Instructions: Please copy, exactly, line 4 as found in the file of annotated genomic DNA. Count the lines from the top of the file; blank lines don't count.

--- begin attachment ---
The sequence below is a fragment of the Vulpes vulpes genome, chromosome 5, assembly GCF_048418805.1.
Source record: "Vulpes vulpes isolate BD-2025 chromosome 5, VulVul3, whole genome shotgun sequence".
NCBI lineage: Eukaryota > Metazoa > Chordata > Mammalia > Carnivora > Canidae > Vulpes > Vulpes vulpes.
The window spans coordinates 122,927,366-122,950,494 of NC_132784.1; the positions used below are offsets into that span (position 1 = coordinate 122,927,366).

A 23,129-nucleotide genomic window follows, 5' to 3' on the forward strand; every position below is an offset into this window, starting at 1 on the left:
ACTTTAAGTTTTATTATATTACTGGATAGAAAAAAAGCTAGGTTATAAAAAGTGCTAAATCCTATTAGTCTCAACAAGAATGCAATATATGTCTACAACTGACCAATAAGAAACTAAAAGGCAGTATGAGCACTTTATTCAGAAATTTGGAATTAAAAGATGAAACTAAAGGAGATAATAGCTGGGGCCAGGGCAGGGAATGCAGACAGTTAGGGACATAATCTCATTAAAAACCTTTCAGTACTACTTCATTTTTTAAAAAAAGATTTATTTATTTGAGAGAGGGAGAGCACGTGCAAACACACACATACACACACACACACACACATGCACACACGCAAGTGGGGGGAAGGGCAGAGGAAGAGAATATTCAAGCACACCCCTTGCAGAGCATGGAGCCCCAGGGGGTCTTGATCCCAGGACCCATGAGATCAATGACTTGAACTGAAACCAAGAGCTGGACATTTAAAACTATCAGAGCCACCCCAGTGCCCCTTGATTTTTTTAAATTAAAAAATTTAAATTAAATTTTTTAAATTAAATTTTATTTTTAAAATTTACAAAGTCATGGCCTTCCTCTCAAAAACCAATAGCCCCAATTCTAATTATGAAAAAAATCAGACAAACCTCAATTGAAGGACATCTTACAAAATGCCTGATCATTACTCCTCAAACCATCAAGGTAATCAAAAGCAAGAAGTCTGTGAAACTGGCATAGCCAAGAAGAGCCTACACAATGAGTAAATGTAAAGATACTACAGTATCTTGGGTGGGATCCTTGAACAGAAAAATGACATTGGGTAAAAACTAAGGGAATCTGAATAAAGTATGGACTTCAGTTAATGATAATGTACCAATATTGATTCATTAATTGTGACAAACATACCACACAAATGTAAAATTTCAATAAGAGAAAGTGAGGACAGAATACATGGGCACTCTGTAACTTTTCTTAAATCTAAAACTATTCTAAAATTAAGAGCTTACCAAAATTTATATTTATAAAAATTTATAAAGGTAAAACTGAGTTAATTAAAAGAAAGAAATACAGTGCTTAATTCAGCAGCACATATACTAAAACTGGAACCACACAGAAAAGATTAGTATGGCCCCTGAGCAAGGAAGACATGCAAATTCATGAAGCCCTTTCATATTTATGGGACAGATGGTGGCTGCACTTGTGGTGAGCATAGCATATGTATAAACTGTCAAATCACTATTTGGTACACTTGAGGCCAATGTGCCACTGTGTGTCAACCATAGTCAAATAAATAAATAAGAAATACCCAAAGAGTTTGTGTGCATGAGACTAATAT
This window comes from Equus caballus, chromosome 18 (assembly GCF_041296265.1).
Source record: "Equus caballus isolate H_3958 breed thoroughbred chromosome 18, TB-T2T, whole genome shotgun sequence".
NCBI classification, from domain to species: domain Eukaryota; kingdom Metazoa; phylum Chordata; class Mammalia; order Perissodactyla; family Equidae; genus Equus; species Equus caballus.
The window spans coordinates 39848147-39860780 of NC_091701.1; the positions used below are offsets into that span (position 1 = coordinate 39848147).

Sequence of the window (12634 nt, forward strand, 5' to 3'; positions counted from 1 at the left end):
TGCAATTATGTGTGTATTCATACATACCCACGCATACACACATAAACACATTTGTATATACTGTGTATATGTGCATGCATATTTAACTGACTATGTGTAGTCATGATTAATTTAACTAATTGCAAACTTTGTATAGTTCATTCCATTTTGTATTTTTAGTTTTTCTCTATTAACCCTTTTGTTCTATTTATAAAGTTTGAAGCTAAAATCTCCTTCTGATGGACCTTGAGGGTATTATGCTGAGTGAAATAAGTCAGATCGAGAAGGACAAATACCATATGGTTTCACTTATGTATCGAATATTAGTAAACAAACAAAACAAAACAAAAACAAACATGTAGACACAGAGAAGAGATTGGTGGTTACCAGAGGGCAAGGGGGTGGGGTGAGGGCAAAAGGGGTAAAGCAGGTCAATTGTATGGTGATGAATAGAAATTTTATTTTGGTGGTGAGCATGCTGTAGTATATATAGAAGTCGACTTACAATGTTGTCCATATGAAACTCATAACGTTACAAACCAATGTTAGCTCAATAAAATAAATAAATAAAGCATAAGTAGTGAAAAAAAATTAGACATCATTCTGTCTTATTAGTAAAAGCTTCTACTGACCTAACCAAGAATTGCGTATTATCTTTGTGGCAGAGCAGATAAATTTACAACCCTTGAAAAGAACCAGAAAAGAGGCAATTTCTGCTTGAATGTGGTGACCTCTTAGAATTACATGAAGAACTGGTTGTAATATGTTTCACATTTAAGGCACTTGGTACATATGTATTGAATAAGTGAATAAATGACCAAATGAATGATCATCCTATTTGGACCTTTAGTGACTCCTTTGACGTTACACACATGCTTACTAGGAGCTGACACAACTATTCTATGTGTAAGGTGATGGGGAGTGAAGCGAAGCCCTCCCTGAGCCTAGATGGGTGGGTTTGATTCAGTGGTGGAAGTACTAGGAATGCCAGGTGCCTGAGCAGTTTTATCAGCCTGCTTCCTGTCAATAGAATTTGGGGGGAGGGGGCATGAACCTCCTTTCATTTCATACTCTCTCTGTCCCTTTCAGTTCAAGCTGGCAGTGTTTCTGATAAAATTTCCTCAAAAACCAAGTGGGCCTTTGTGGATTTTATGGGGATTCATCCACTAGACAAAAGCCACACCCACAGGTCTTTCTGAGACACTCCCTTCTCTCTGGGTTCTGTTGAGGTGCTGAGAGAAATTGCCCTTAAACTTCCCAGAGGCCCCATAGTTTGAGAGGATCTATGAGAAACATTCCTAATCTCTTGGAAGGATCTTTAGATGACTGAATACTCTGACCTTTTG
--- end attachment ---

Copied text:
The window spans coordinates 122,927,366-122,950,494 of NC_132784.1; the positions used below are offsets into that span (position 1 = coordinate 122,927,366).